I find that the most powerful critique of the Enlightenment is that it destroys collective forms of meanings in the name of rational certitudes. In our world reason is the only acceptable form of knowledge. But it also follows that in the process we loose these collective meanings which gave value to our actions. If you add to this that the Europeans have gladly put God aside and left him in his churches, we should arrive almost logically at the conclusion that the Enlightenment has produced a meaningless world.... Luckily we still have football and consumption. I deplore this retreat of meaning, not because I would like to go back to the organic societies so well described by Durkheim, but because I wonder what it means to me be French when I seat in the tube in Paris next to a bunch of stressed Parisians. I wonder how and in what sense we share some meaning of life if we have not watched the same program the night before. Well, we speak the same language, so technically we could share our insights of what to be alive means. But my experience tells me that the most intense moment of this kind have been shared with people speaking some strange languages, at remote places on this planet. Does this means that the Enlightenment is a process which refuses such moments of collective meaning? Does it also imply that being enlightened means masterising the rationality of a language to the point of forgetting that we can simply empathise with the stranger? I raise those questions because we need to answer them when we stand in front of refugees begging and struggling through life. Reason demanded that we organised the state on a basis of welfare. But mathematical reason now tells us that we no longer can organise society along those principle of justice.

At this point the question which I ask myself is: too much or not enough Enlightenment?

I would like to suggest that pure liberalism, a doctrine closely associated with the Enlightenment, is a deadlock. It creates a society of atomised individuals which confront their respective interests within the democratic process. But it does not favour a renewal of engagement for society, and so in the long term destroys the idea of society itself. If you are not convinced, just remember Margareth Thatcher and her famous "there is no such thing as society." The American post 9/11 doctrine is another proof: it will not be forced to compromise with its liberties (except the civil rights of its citizens, but certainly not their right to consume). We find ourselves once again in a situation dear to Marx, where the liberty of some is paid by the misery of others. The trick is to make them believe in political liberty, while letting the carrot of consumption hang over their head.... I'll stop there before I'll get myself locked up in the concept of revolution. Material wealth and comfort must be attained for the majority of the participating world. And capitalism is the only driving force which can enable us to reach this stage. And yet, is it not troubling to find once again Marx arguing that communism (if one forgets this doubtful period of socialism) must come like a ready fruit to supersede capitalism. It really is a shame that he did not work with Nostradamus to tell us the date of communism.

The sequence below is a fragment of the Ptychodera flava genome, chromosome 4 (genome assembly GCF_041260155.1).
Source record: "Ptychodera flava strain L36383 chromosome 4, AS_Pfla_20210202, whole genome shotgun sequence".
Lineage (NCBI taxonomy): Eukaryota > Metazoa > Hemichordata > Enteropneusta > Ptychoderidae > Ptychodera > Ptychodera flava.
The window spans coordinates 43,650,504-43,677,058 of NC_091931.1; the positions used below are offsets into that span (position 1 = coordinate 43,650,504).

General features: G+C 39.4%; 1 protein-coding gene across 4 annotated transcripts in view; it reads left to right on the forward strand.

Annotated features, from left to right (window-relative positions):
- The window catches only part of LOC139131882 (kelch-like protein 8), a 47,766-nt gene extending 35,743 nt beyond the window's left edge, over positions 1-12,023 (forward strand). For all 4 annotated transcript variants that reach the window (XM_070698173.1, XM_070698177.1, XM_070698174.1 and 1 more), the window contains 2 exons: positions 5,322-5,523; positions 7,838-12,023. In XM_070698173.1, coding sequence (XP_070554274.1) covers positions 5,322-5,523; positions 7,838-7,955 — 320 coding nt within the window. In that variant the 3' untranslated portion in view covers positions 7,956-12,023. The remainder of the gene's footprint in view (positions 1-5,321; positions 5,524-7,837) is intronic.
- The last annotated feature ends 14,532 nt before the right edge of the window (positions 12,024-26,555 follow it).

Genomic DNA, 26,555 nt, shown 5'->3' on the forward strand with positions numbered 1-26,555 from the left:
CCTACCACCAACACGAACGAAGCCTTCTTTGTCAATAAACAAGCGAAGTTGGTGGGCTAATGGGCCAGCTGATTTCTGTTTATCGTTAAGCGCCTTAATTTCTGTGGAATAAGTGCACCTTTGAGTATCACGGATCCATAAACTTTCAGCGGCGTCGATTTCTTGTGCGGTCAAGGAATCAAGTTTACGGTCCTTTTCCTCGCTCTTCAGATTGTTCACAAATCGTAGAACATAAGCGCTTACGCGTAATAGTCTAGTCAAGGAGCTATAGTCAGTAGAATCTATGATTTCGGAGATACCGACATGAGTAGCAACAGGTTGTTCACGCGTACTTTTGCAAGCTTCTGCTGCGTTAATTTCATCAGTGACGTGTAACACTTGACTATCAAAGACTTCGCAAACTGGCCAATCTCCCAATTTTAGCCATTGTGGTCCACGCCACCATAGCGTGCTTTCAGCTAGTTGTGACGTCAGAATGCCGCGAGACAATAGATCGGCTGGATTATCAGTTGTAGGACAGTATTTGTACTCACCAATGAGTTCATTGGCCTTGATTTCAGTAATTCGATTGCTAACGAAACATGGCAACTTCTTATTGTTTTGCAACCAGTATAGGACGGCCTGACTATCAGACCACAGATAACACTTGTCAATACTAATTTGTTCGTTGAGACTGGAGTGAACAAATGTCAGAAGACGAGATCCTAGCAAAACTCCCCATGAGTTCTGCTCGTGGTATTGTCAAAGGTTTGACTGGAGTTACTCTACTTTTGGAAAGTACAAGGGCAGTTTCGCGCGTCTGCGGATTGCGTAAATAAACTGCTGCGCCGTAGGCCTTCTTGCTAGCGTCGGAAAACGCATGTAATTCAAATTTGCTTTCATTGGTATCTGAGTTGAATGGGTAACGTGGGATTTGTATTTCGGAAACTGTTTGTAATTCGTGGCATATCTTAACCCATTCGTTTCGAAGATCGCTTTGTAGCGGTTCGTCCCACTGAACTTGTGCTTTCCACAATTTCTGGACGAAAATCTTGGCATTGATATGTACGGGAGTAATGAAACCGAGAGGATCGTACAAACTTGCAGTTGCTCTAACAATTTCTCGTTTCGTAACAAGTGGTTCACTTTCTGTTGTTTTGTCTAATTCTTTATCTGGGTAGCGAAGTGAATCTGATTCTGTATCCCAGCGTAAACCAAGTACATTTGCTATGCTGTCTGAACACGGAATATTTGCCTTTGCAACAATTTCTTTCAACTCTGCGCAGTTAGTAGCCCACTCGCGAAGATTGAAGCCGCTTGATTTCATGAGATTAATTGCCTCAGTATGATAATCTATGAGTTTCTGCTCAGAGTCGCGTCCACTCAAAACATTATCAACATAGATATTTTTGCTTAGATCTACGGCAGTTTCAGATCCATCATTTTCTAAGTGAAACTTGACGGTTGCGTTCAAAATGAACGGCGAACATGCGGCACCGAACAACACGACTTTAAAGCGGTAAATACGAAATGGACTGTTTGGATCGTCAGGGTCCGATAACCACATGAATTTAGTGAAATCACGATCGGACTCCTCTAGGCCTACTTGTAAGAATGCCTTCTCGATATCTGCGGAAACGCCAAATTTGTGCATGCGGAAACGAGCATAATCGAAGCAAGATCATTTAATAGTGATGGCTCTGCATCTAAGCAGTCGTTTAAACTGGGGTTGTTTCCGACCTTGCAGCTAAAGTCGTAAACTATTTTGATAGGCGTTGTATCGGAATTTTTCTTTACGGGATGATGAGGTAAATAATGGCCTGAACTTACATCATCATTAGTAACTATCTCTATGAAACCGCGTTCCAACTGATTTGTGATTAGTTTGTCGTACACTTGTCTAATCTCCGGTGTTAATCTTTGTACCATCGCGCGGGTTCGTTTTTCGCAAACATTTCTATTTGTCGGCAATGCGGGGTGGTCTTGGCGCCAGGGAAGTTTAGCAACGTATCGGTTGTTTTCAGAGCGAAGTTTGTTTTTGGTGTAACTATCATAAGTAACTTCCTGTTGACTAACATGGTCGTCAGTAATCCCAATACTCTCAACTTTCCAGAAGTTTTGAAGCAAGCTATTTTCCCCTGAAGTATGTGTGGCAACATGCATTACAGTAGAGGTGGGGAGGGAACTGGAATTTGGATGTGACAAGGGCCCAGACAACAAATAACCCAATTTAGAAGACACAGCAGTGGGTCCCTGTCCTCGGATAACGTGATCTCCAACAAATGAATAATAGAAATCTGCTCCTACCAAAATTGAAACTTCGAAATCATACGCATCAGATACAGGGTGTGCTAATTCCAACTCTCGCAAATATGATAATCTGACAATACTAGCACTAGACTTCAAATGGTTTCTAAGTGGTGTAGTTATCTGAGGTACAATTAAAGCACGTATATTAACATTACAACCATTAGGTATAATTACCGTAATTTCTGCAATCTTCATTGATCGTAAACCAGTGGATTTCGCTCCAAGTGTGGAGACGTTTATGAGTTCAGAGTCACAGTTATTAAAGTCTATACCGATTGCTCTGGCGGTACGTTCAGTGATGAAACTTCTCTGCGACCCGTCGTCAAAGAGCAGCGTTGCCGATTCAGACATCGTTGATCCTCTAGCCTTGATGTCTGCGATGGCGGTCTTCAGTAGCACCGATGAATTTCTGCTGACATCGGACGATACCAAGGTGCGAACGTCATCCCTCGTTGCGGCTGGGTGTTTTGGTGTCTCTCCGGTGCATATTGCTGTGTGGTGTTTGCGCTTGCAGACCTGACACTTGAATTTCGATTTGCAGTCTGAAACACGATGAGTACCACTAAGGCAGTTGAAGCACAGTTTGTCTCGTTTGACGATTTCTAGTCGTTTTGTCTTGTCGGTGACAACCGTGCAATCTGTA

Actually, I have criticised France enough. For is it not what a modern socialist state should look like? It has a social security (maybe not for long though), the best railway system ever, free education for all, and a national football team capable of making sing 60 millions people together. So is there anything wrong today? Well maybe that socialism in one country is only really possible at the price of a corresponding increase of productivity.... The question is to know how much more productive we can be. In the meantime we can thank our computers for their hard work and wonder if humanity is ready for all these new and coming scientific discoveries.

To finish, I remember when I was a kid in primary school, there were those who were lucky enough to have a their pockets full of sweets. Of course they shared.... but in such a way as to insure who was and who was not to be their friend. Let's be grown up and try to work out some fair principle of share and define justice at the same time. Let's go through the Enlightenment and try to be truly Enlightened.